Go Ahead. Make My Day.
When I tell people I’m a writer, there are three questions they usually ask, which I will list in order from least annoying to most:
1) What do you write?
This question is generally not very annoying, except for the fact that I have to answer it all the time. They’re being polite, making small talk, and they probably won’t push the question much further because, who are we kidding, they’re more interested in telling me about themselves. I tell them I write fiction and that’s usually the end of it. They nod and tell me that’s nice and move on. Where it really gets annoying is when they push the subject, which leads me to the second most annoying question:
2) What’s your book about?
I know that, as a self-employed person who should be constantly trying to promote their work, I should take this question as an opportunity to try and sell the book. But this doesn’t really work for a few reasons.
First, I am not a good businesswoman. I would venture to say that most writers are not naturally geared toward business; that’s what makes them good artists. It’s a big struggle for the artistically inclined to see their work as a product to sell rather than as the result of blood, sweat, and tears. That’s why we have agents and managers and so on (if you can get them) — to help us hopeless artists with the business-y side of writing. While I’m trying to train myself to be more of a capitalist when it comes to my work, 90% of the time, I don’t see the point.
Because, again, most people are not really interested in helping you further your career or giving your novel to that guy they know at Random House — they’re just trying to make conversation. And since I am now working on other projects, I’m kind of over telling people all about my first novel. I think this must be sort of what child actors or one-hit wonders go through every day; talking about that one thing they did a long time ago. Yes, I am proud of my novel. No, I don’t want to tell you all about it. And you probably don’t want to hear it, either.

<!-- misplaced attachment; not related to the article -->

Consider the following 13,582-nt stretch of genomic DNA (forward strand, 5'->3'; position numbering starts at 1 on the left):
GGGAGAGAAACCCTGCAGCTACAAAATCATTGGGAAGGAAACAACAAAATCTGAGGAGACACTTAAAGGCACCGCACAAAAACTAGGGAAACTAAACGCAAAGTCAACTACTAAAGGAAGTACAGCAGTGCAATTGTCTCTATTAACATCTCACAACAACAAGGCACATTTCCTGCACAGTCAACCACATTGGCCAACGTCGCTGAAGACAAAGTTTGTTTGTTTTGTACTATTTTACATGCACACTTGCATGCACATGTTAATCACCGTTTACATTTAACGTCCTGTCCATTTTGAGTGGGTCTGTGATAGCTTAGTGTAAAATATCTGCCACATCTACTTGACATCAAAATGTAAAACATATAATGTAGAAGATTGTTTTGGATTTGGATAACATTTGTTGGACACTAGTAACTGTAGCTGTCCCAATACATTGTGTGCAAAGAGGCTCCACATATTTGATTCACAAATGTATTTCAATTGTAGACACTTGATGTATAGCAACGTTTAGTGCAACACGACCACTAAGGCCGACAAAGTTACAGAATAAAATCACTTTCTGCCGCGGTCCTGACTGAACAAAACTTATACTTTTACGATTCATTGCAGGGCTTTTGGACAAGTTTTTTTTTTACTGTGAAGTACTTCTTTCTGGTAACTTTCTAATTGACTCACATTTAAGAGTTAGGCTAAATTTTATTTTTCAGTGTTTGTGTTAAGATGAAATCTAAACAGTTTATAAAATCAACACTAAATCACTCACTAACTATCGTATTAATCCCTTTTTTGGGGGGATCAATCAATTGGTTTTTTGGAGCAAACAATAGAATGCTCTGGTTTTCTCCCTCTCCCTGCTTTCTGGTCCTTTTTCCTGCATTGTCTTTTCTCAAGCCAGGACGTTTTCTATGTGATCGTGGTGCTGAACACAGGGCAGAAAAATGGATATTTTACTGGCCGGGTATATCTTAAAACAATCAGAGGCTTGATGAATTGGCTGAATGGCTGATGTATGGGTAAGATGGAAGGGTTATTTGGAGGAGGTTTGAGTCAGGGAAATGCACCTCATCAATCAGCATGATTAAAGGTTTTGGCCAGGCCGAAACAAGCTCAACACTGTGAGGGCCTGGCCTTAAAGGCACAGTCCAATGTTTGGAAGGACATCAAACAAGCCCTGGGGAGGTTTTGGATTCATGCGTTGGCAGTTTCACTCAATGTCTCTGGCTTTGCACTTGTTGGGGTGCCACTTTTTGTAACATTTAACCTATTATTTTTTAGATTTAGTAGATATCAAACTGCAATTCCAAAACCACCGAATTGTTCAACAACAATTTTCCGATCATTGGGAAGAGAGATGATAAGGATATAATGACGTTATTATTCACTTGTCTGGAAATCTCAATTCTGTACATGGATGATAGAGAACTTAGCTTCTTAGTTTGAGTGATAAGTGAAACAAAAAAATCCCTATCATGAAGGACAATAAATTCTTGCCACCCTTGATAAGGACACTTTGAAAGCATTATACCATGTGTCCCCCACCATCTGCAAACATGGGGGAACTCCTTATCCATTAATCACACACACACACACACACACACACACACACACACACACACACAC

Note: If you do want to give my novel to that guy you know at Random House, I will tell you about my novel until you tape my mouth shut.
3) Are you published?
Any questions about my published status automatically make me want to hit the asker. This is mostly a result of my frustration with not being published (except for that one short story years ago), but it’s also just a rude question. It’s like asking a childless person why they don’t have kids or asking a stranger how much money they make. It’s a sore subject, I’d venture to say, for most writers.
And the ones for whom it is not a sore subject probably are published, in which case, trust me, you won’t have to ask them whether they’ve got a book out there that you can buy. It’ll be the first thing they say to you on the subject.
There’s also the fact that this question suggests that the writer’s worth is being judged based on whether or not they’ve been published. Not only is this unfair, but it makes them feel like a failure when you bring up the subject. You are reminding them that nobody has valued their work enough yet to print and distribute them, and you are bringing up all their insecurities about their career.
I know this stuff probably makes me look cranky, but I don’t care. I bring it up here because I’m not exactly sure why these questions irk me so much.
Perhaps it’s because, to me, writing is very personal. I don’t like making casual small talk about it in the same way I don’t talk to strangers about my sex life or my political views or my spiritual beliefs. It just feels too intimate, to close to who I am at the core.
Maybe this is unprofessional; I don’t know. Do stock brokers hate talking Wall Street with people who don’t invest? Do veterinarians want to talk mange with the checkout lady at the supermarket? Maybe I don’t like talking about writing with strangers because most strangers don’t know the first thing about writing. They don’t read, they don’t write, and they don’t really want to.
I have no problem talking about writing with my friends (although I’m sure they wish I would stop sometimes). And I have already talked about my love of talking books with strangers who know about books — it’s one of the highlights of my day when it happens. Does this make me a snob? Probably. And I know I could avoid people asking me these questions by neglecting to mention my being a writer at all. But wouldn’t that be a betrayal of who I am? A denial of my dreams? And shouldn’t I allow for the possibility that these well-meaning strangers do have something valid to offer on the subject?
Because, as annoying as the questions can be, they do open up a whole world of discussion that might very well make my day a good one. If I can just bring myself to give people a chance.